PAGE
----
The late Professor Kyung-Tai Min and his research team in the School of Life Sciences at S. Korea’s Ulsan National Institute of Science and Technology (UNIST) have identified for the first time that the Down syndrome critical region 1 (DSCR 1) protein contributes to intellectual disability found in Down syndrome. This research, which was conducted during the lifetime of Professor Min may pave the way for advances in diagnosis and treatment for cognitive deficits. The findings of this research have been featured in the 2020 edition of Asia Research News Magazine, and also appeared on the cover page.
Learning and memory impairments in a Down syndrome mouse model were reversed by correcting expression of a gene that influences the generation of new neurons in the brain. The finding could pave the way to treat the cognitive impairment associated with the syndrome in humans.
Adult neurogenesis is the process of generating new neurons in the adult brain. Defects in this process have been observed in various animal models of neurological disorders including schizophrenia, depression, Parkinson’s disease, Alzheimer’s disease, and neurodevelopmental disorders, such as Down syndrome. But the precise cellular and molecular mechanisms underlying adult neurogenesis and their links to neurological disorders are not well understood.
Molecular neurobiologist Kyung-Tai Min and his colleagues at UNIST found that interactions between a gene called the Down syndrome critical region 1 (DSCR1) and two other molecules, TET1 and miRNA-124, were necessary for adult neurogenesis and were important in learning and memory.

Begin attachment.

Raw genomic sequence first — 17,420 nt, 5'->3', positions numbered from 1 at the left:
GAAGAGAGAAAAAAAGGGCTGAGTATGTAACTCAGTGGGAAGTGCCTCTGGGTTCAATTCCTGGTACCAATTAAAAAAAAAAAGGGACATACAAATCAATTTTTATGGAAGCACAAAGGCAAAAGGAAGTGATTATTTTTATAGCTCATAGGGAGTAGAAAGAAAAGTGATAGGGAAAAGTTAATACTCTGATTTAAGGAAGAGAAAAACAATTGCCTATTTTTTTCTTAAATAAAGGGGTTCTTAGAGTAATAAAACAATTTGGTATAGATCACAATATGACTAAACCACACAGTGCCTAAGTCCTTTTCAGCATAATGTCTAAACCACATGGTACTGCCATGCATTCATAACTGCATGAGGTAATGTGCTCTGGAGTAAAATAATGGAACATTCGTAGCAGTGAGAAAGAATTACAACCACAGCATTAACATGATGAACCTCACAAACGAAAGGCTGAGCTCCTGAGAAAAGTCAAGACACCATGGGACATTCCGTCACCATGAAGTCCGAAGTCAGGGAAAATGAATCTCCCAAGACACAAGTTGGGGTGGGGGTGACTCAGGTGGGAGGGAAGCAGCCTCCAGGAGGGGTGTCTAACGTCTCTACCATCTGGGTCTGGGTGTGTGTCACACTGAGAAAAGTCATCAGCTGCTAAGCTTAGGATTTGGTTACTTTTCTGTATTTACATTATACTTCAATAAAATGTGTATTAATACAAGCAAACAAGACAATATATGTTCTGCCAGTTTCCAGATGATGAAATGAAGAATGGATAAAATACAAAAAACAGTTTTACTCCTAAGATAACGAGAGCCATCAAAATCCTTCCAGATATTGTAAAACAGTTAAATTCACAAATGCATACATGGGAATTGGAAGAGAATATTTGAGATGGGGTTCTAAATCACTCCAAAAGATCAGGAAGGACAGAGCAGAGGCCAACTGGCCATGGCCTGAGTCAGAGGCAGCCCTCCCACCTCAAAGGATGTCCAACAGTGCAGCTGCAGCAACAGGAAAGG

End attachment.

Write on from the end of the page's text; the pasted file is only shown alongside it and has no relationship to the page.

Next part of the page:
DSCR1 is known for its involvement in learning and memory and is overexpressed in Down syndrome. TET1, which is an enzyme, and miRNA-124, which is a micro-RNA, are known for having roles in adult neurogenesis, but the details were not clear. Min and his team have now found how the three molecules work together to regulate adult neurogenesis.
They showed that DSCR1 binds to a non-coding section of TET1 RNA, subsequently controlling expression of TET1 proteins, which then regulate miRNA-124 expression levels. This process is required for adult neurogenesis and for maintaining learning and memory abilities.
Knocking out DSCR1 in mice led to increased TET1 levels, and ultimately increased miRNA-124 expression. Correcting TET1 levels in these mice prevented defective adult neurogenesis. Also, adult neurogenesis, and learning and memory impairments improved in a mouse model of Down syndrome when the scientists restored DSCR1 levels.
The findings reveal that precise regulation of DSCR1 and the interplay between TET1 and miRNA-124 are crucial for normal adult neurogenesis.
“Our findings not only provide a basic understanding of the mechanisms regulating adult neurogenesis, but will also contribute to the development of a novel therapy for the cognitive deficits manifested in Down syndrome patients,” says Min.